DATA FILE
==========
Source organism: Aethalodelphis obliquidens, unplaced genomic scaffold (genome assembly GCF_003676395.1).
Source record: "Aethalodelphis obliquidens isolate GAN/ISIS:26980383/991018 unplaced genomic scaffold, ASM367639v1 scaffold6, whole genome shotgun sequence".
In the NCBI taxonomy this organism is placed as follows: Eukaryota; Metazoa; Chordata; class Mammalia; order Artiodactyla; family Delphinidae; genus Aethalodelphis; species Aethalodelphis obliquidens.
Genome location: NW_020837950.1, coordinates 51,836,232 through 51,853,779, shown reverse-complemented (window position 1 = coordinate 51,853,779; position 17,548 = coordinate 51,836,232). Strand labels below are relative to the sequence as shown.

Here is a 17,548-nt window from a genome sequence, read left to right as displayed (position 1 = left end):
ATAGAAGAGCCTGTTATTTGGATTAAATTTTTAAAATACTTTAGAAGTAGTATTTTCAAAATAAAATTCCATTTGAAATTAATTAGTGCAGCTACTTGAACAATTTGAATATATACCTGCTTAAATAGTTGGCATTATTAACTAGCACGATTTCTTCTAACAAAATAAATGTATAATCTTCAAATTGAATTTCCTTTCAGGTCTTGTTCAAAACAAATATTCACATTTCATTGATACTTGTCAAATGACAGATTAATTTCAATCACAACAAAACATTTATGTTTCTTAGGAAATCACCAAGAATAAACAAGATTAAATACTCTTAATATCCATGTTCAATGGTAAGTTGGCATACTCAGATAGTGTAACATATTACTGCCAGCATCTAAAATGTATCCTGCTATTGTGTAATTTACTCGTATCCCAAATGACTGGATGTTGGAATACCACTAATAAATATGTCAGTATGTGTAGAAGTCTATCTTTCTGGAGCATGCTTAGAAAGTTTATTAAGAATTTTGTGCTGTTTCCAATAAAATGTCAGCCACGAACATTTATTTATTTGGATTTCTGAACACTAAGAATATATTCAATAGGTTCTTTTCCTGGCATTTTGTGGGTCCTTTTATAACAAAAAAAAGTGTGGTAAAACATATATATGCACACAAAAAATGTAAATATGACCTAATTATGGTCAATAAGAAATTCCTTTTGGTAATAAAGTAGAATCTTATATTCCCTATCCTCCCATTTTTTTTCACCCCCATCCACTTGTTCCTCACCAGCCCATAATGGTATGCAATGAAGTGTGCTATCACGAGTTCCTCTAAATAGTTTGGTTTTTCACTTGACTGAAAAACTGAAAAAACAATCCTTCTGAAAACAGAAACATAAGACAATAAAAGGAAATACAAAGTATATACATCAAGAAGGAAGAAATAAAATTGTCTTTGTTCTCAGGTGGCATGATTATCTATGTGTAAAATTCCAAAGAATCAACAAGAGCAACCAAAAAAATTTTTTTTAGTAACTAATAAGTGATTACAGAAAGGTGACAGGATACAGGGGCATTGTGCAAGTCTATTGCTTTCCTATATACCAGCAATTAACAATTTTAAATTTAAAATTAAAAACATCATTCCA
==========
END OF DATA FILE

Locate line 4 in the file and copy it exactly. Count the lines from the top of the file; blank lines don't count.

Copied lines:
Genome location: NW_020837950.1, coordinates 51,836,232 through 51,853,779, shown reverse-complemented (window position 1 = coordinate 51,853,779; position 17,548 = coordinate 51,836,232). Strand labels below are relative to the sequence as shown.